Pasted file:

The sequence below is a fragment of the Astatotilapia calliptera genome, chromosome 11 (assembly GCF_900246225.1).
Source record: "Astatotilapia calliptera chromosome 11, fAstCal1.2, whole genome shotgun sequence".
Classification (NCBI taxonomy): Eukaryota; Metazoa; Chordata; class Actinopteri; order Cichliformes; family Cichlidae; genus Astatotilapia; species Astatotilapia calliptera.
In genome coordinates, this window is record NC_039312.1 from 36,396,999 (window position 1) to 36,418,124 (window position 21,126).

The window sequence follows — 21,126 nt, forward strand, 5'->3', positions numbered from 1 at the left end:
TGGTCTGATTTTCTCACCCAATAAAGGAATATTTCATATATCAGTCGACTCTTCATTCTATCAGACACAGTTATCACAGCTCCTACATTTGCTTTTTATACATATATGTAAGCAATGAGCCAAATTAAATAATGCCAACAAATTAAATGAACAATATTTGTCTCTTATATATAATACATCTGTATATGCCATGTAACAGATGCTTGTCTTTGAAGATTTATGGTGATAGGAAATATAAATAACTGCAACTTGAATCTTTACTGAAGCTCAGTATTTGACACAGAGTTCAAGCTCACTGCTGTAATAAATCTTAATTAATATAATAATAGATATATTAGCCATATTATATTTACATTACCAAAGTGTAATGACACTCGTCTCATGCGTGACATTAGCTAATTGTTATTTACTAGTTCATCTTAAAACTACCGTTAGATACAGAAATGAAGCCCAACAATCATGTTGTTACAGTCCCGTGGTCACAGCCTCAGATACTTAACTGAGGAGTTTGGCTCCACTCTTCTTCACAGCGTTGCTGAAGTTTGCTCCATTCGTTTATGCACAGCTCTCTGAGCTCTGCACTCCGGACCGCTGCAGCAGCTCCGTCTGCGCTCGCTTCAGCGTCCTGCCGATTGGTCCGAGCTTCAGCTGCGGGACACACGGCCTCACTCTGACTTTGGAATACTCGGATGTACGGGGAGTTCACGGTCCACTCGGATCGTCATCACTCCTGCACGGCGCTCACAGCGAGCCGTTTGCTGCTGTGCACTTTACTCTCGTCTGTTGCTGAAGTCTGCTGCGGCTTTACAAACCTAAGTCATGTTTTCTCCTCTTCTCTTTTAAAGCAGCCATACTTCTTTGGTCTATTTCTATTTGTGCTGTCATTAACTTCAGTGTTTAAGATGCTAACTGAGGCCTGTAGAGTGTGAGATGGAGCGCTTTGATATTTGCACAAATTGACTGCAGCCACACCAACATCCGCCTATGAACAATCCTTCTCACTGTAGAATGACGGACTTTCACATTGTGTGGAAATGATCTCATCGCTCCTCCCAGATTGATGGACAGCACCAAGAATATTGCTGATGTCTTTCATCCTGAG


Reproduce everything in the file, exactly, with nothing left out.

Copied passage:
The sequence below is a fragment of the Astatotilapia calliptera genome, chromosome 11 (assembly GCF_900246225.1).
Source record: "Astatotilapia calliptera chromosome 11, fAstCal1.2, whole genome shotgun sequence".
Classification (NCBI taxonomy): Eukaryota; Metazoa; Chordata; class Actinopteri; order Cichliformes; family Cichlidae; genus Astatotilapia; species Astatotilapia calliptera.
In genome coordinates, this window is record NC_039312.1 from 36,396,999 (window position 1) to 36,418,124 (window position 21,126).

The window sequence follows — 21,126 nt, forward strand, 5'->3', positions numbered from 1 at the left end:
TGGTCTGATTTTCTCACCCAATAAAGGAATATTTCATATATCAGTCGACTCTTCATTCTATCAGACACAGTTATCACAGCTCCTACATTTGCTTTTTATACATATATGTAAGCAATGAGCCAAATTAAATAATGCCAACAAATTAAATGAACAATATTTGTCTCTTATATATAATACATCTGTATATGCCATGTAACAGATGCTTGTCTTTGAAGATTTATGGTGATAGGAAATATAAATAACTGCAACTTGAATCTTTACTGAAGCTCAGTATTTGACACAGAGTTCAAGCTCACTGCTGTAATAAATCTTAATTAATATAATAATAGATATATTAGCCATATTATATTTACATTACCAAAGTGTAATGACACTCGTCTCATGCGTGACATTAGCTAATTGTTATTTACTAGTTCATCTTAAAACTACCGTTAGATACAGAAATGAAGCCCAACAATCATGTTGTTACAGTCCCGTGGTCACAGCCTCAGATACTTAACTGAGGAGTTTGGCTCCACTCTTCTTCACAGCGTTGCTGAAGTTTGCTCCATTCGTTTATGCACAGCTCTCTGAGCTCTGCACTCCGGACCGCTGCAGCAGCTCCGTCTGCGCTCGCTTCAGCGTCCTGCCGATTGGTCCGAGCTTCAGCTGCGGGACACACGGCCTCACTCTGACTTTGGAATACTCGGATGTACGGGGAGTTCACGGTCCACTCGGATCGTCATCACTCCTGCACGGCGCTCACAGCGAGCCGTTTGCTGCTGTGCACTTTACTCTCGTCTGTTGCTGAAGTCTGCTGCGGCTTTACAAACCTAAGTCATGTTTTCTCCTCTTCTCTTTTAAAGCAGCCATACTTCTTTGGTCTATTTCTATTTGTGCTGTCATTAACTTCAGTGTTTAAGATGCTAACTGAGGCCTGTAGAGTGTGAGATGGAGCGCTTTGATATTTGCACAAATTGACTGCAGCCACACCAACATCCGCCTATGAACAATCCTTCTCACTGTAGAATGACGGACTTTCACATTGTGTGGAAATGATCTCATCGCTCCTCCCAGATTGATGGACAGCACCAAGAATATTGCTGATGTCTTTCATCCTGAG